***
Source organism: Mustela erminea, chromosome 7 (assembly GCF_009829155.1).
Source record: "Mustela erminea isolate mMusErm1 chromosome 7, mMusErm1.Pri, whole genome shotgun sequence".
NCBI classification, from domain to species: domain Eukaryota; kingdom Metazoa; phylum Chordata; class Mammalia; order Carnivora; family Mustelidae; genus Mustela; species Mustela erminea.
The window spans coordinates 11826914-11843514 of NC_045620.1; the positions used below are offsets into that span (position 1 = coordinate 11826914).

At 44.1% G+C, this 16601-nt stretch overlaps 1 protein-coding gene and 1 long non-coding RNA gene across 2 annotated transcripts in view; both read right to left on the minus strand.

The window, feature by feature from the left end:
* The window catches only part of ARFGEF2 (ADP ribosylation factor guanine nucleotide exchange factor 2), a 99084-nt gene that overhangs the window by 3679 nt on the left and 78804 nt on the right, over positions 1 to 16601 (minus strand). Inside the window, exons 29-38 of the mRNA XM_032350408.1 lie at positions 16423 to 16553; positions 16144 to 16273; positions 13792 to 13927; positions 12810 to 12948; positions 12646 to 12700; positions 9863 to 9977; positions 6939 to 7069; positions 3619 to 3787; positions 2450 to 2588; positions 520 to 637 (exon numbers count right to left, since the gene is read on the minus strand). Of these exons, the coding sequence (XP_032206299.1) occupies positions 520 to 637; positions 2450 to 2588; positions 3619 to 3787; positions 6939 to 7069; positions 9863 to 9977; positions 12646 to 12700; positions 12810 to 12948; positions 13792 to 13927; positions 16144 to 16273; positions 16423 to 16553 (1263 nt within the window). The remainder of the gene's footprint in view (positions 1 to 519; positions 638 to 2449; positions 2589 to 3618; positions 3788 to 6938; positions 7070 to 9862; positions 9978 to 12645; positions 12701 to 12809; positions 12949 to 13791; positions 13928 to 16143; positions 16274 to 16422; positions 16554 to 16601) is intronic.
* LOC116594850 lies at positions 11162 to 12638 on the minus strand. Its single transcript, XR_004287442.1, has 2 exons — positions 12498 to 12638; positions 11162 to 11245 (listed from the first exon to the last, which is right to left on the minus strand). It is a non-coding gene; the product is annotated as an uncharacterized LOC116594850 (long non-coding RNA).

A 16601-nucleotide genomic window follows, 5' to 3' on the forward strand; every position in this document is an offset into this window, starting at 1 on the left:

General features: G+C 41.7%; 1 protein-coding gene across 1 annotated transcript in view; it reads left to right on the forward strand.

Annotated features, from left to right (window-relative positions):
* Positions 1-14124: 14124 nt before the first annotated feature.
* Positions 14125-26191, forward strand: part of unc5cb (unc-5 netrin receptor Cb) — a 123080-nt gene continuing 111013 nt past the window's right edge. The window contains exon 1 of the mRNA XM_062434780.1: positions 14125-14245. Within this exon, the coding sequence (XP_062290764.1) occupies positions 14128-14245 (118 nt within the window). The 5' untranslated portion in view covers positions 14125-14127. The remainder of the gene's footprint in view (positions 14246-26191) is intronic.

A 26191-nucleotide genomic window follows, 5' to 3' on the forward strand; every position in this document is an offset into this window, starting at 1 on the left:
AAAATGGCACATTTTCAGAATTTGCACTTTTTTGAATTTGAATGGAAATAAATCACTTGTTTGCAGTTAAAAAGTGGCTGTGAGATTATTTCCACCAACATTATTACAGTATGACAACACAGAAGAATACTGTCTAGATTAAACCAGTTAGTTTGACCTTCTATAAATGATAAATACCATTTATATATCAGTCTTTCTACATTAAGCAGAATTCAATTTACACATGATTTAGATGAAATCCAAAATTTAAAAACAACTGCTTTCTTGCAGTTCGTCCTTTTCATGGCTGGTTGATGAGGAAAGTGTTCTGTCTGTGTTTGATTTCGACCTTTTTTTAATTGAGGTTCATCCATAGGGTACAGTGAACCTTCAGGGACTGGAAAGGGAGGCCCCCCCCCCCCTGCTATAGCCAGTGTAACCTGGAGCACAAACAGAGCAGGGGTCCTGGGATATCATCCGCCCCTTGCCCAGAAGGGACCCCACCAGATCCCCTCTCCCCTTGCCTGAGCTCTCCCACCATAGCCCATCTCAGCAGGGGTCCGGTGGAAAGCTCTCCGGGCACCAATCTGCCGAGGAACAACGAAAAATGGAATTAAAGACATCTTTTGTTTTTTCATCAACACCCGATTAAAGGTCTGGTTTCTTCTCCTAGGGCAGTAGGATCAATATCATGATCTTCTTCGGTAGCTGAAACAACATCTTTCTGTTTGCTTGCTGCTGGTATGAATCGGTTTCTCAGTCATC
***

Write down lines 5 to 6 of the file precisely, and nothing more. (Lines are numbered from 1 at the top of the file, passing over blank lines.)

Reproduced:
At 44.1% G+C, this 16601-nt stretch overlaps 1 protein-coding gene and 1 long non-coding RNA gene across 2 annotated transcripts in view; both read right to left on the minus strand.

The window, feature by feature from the left end: